Mark Hamill leaves Luke Skywalker to join the dark side in new crime film | iNFOnews | Thompson-Okanagan's News Source

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Mark Hamill leaves Luke Skywalker to join the dark side in new crime film

MONTREAL - "Star Wars" could have been a lot different if Mark Hamill had picked his role.

"I remember reading "Star Wars" and thinking, 'boy, I wish I could be playing Darth Vader — that's the part,' " Hamill said with relish in an interview Friday.

There was never any question of that, however, and he went on to become a pop culture icon as plucky Luke Skywalker, the intrepid space adventurer who helps derail the evil Vader's plans for galactic domination in three "Star Wars" films.

Hamill's latest role is a galaxy away from the earnest Skywalker. In "Sushi Girl," a crime noir flick having its international premiere at Montreal's Fantasia Film Festival, he plays Crow, a sadistic robber who inflicts pain with all the nonchalance of a chat between Skywalker and his robot pal R2D2.

"Every actor wants to push the envelope and explore the extremes on both sides," Hamill said, calling Skywalker "an icon of virtue."

But playing villains has proven lucrative for him too, with one of the most notable being his over-the-top vocal interpretation of The Joker in the animated Batman TV series and video games.

"It was a great kick to be cast as The Joker because he's an icon 180 degrees away from Luke," Hamill said, agreeing it's often more enjoyable to play the villain than the hero.

"You're messing up the chance for good to succeed and that's a lot of fun."

In "Sushi Girl," Hamill teams with a roster of horror and action movie stars including James Duval from "Donnie Darko," serial heavy Andy Mackenzie ("Shoot 'Em Up"), Michael Biehn, who duked it out with Arnold Schwarzenegger in "The Terminator," and Tony Todd, who chilled filmgoers in "The Candyman" and has appeared on various TV shows including "24."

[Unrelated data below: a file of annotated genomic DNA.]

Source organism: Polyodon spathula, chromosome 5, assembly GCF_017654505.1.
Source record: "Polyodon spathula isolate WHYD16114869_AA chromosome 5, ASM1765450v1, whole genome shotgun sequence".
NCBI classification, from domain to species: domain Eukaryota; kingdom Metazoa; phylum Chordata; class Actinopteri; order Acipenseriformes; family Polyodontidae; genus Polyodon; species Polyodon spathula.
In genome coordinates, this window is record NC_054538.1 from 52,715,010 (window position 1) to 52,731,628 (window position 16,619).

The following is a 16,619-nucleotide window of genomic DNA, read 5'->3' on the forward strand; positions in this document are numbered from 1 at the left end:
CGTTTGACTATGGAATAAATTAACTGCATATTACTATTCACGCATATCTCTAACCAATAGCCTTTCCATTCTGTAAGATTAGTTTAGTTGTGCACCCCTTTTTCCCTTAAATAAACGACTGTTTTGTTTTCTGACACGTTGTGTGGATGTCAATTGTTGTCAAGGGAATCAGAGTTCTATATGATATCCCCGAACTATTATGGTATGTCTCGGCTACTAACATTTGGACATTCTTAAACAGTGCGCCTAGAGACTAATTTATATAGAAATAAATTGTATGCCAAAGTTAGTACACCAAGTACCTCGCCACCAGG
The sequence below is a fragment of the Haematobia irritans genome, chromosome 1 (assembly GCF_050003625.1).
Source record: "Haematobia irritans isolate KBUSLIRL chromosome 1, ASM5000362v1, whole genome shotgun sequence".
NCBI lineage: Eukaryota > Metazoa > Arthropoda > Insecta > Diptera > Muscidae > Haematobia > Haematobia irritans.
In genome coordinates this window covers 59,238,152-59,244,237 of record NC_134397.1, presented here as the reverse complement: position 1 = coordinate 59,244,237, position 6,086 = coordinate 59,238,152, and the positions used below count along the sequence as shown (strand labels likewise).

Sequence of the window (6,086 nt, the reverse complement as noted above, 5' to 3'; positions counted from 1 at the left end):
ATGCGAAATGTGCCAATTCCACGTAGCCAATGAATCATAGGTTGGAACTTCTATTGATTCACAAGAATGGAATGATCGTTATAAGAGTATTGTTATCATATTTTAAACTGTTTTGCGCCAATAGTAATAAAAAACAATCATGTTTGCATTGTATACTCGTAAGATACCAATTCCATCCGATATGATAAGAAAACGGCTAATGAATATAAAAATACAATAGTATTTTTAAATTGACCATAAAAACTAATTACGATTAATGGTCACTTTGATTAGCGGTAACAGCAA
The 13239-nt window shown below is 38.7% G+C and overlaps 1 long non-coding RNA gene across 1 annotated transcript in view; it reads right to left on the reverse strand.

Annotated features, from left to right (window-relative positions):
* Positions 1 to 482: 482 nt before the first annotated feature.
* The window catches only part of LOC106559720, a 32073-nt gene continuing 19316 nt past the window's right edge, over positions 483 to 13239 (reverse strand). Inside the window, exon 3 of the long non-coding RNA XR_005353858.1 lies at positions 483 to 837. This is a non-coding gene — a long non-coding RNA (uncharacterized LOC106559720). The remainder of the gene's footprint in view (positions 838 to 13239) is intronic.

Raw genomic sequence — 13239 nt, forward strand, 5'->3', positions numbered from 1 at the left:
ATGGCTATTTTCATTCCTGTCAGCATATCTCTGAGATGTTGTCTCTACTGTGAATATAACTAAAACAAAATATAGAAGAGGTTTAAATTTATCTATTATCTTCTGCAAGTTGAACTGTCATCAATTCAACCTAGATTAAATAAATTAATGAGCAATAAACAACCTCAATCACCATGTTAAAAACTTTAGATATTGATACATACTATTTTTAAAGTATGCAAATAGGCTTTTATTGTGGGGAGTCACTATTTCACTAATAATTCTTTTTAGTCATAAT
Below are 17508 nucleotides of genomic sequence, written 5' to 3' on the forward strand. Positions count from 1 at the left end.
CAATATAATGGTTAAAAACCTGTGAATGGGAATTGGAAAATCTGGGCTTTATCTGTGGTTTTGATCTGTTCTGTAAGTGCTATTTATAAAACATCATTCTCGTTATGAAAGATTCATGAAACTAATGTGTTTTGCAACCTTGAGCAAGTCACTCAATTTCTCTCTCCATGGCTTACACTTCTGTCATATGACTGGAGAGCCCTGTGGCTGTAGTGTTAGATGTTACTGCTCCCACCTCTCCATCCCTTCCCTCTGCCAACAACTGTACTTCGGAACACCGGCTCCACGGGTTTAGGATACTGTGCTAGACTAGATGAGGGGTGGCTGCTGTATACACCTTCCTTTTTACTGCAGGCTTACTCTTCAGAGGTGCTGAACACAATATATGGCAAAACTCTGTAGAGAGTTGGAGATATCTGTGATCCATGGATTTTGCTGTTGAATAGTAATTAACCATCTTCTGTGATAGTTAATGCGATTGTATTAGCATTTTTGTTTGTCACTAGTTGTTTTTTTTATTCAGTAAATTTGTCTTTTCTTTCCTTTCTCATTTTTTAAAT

Todd said the script for "Sushi Girl" reminded him of other prominent genre films such as "Asphalt Jungle" and "The Killing," which Hamill calls his favourite Stanley Kubrick movie.

"I just wanted to get away from the career wearing prosthetics and hooks on my hands and have a role that was 100 per cent," said Todd, adding he saw the crime flick as a chance to "take things to another level."

Hamill appreciated director Kern Saxton's interest in giving him such a dark role, saying a few years ago he probably would have been picked for a more innocent character.

"It's just creepy," he said of the quirky Crow, who has a pair of particular shoes he likes to wear when torturing people. "He kind of whistles while he works."

Hamill's eyes popped and he cried "Yikes!" when he was reminded "Star Wars" is marking its 35th anniversary as he moves into darker roles.

"It just proves you can have fun regardless of the material," he said, remembering there was a lot of laughter on the "Star Wars" sets.

"It just seemed so incongruous to have Sir Alec Guinness sitting next to this eight-foot dog man with headphones flying a space ship. It was absurd."

Saxton, who was keen to get Hamill and Todd, pointed out that one of the fun parts of the production was hearing Hamill hold court at day's end.

"Now that I've entered the elderly recluse period of my career, these young whipper-snappers want to hear stories about Wookies and robots and working with all those toys," Hamill said with a smile.

News from © The Canadian Press, 2012
The Canadian Press

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